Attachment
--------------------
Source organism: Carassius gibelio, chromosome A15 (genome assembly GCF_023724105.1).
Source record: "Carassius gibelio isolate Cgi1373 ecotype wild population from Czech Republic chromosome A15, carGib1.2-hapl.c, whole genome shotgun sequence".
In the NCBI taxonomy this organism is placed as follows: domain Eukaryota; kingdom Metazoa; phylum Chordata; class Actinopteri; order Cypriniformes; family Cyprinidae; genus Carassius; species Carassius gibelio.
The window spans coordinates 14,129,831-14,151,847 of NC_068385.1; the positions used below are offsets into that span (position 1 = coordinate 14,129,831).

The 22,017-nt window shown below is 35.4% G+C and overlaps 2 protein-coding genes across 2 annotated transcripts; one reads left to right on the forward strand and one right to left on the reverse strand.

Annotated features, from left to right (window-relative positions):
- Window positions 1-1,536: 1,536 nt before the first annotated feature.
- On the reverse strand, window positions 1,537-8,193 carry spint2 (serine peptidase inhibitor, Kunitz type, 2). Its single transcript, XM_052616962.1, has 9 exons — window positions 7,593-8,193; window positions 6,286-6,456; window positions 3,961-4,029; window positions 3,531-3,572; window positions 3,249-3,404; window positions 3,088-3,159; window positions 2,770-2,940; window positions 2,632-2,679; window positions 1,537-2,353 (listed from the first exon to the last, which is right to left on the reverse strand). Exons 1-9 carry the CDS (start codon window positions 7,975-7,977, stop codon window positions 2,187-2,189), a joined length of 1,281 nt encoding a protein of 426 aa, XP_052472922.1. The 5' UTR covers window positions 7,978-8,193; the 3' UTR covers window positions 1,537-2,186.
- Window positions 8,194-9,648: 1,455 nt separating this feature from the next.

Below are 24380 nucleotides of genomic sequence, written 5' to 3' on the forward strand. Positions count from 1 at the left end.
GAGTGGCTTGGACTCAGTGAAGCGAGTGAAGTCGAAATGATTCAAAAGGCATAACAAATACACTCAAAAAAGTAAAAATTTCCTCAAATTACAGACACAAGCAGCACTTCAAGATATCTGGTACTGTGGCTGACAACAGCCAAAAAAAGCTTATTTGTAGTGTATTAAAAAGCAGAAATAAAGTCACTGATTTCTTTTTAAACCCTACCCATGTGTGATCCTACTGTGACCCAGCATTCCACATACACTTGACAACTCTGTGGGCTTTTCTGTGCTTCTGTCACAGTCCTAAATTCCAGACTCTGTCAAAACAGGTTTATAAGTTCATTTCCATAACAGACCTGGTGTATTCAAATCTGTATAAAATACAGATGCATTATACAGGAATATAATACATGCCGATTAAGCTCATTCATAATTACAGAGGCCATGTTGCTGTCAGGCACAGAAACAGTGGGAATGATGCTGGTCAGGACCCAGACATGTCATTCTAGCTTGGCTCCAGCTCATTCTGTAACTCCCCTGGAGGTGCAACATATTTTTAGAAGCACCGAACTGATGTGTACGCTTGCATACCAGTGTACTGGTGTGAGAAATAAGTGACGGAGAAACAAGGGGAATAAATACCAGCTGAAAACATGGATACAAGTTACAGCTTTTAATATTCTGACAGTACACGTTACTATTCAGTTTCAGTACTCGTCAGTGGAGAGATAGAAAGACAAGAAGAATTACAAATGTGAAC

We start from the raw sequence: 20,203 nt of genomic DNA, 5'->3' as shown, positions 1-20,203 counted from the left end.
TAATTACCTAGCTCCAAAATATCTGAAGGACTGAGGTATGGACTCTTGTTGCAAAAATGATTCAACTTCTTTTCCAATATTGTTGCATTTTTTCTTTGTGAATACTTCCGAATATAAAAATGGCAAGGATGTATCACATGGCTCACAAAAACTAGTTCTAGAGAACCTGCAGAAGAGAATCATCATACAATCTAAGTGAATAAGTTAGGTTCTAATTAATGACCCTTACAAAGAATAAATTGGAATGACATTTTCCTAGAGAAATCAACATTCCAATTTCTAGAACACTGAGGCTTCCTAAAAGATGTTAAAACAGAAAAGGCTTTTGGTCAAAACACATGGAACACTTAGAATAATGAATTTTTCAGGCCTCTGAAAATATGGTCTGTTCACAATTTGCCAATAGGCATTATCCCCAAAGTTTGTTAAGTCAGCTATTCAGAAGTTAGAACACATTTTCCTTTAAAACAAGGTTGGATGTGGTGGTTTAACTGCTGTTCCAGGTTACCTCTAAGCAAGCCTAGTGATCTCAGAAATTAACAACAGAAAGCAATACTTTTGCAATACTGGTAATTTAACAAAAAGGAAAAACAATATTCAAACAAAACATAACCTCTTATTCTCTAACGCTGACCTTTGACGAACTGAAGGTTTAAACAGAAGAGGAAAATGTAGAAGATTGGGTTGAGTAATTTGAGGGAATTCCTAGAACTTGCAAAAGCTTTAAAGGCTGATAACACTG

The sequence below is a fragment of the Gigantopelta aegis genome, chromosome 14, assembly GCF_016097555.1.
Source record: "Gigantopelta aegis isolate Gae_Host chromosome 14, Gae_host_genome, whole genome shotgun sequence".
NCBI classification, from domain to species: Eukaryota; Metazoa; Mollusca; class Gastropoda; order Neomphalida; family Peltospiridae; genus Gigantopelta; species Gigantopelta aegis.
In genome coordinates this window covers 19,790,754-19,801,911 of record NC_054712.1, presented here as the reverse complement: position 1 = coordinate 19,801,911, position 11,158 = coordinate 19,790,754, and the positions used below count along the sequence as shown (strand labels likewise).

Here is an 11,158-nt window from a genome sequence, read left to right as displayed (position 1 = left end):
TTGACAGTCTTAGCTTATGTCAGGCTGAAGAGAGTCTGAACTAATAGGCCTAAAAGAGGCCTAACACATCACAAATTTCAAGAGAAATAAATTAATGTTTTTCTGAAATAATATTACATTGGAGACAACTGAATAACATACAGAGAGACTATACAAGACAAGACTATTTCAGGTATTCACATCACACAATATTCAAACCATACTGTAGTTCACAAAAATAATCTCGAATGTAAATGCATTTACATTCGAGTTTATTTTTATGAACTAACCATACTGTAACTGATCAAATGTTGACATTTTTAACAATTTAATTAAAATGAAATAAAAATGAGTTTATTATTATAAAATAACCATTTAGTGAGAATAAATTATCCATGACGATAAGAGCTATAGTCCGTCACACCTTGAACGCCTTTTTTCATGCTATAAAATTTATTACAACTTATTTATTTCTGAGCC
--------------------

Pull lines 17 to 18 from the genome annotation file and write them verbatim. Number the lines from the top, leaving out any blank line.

In genome coordinates this window covers 19,790,754-19,801,911 of record NC_054712.1, presented here as the reverse complement: position 1 = coordinate 19,801,911, position 11,158 = coordinate 19,790,754, and the positions used below count along the sequence as shown (strand labels likewise).

Here is an 11,158-nt window from a genome sequence, read left to right as displayed (position 1 = left end):